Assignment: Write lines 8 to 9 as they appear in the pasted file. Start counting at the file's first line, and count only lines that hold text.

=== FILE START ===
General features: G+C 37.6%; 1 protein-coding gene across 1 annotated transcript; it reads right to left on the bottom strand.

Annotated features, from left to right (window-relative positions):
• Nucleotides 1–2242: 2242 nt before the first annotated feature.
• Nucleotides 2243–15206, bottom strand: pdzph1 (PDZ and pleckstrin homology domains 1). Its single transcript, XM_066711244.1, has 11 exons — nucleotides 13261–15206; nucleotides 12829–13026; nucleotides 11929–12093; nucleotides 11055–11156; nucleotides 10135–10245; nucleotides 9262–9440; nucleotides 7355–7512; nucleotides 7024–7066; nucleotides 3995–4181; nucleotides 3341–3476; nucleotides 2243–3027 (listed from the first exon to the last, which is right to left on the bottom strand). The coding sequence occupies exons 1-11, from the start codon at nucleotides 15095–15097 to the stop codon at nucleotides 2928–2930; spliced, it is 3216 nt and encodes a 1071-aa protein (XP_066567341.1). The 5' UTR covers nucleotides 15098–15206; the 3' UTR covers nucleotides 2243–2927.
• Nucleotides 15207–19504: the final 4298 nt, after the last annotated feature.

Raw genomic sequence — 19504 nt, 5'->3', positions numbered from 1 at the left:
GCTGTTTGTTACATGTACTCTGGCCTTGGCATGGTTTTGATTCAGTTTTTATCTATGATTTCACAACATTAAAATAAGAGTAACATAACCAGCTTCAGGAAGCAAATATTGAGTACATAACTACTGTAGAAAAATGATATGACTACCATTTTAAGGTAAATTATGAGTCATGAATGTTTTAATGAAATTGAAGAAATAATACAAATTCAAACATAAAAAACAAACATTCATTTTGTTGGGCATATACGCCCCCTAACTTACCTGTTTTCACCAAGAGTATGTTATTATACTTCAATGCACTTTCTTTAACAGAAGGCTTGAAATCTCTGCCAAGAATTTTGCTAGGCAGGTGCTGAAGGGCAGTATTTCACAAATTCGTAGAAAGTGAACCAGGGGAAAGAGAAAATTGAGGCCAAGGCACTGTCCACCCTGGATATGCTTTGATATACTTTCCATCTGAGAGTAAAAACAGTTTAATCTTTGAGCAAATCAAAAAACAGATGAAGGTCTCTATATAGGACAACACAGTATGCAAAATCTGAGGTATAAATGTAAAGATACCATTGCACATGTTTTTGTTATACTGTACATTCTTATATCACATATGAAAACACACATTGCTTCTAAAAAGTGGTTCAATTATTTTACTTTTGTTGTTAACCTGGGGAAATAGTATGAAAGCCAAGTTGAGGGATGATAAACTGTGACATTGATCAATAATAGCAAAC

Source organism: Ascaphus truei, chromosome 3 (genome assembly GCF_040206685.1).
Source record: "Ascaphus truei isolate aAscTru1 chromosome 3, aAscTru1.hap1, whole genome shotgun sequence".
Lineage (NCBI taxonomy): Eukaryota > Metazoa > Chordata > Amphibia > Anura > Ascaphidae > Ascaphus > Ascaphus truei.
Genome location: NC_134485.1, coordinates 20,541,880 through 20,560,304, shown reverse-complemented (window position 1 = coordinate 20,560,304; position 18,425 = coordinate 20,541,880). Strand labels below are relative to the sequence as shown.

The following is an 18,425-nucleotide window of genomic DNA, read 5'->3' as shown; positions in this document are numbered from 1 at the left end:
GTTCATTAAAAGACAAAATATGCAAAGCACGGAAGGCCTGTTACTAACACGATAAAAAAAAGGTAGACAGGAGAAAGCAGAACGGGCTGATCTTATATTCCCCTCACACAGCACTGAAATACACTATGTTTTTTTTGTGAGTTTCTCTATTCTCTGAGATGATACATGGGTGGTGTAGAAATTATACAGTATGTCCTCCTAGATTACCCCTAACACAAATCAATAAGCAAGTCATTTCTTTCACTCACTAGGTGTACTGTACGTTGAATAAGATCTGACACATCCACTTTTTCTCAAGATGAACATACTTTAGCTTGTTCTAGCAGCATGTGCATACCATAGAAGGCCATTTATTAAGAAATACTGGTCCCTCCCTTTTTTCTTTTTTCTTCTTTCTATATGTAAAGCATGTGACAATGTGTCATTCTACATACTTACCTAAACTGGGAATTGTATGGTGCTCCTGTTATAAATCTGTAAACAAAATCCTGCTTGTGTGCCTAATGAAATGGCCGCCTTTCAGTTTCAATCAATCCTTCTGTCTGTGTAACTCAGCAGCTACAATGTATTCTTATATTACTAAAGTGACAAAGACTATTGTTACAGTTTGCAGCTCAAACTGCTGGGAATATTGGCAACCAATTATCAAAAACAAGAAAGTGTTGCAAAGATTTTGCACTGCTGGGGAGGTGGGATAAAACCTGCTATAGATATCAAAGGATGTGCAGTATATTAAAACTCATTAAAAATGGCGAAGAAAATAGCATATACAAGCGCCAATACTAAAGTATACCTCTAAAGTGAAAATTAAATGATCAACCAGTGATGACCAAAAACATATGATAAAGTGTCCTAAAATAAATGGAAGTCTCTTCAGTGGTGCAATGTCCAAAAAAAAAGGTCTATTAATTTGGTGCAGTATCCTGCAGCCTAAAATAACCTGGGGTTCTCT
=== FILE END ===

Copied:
Source organism: Ascaphus truei, chromosome 3 (genome assembly GCF_040206685.1).
Source record: "Ascaphus truei isolate aAscTru1 chromosome 3, aAscTru1.hap1, whole genome shotgun sequence".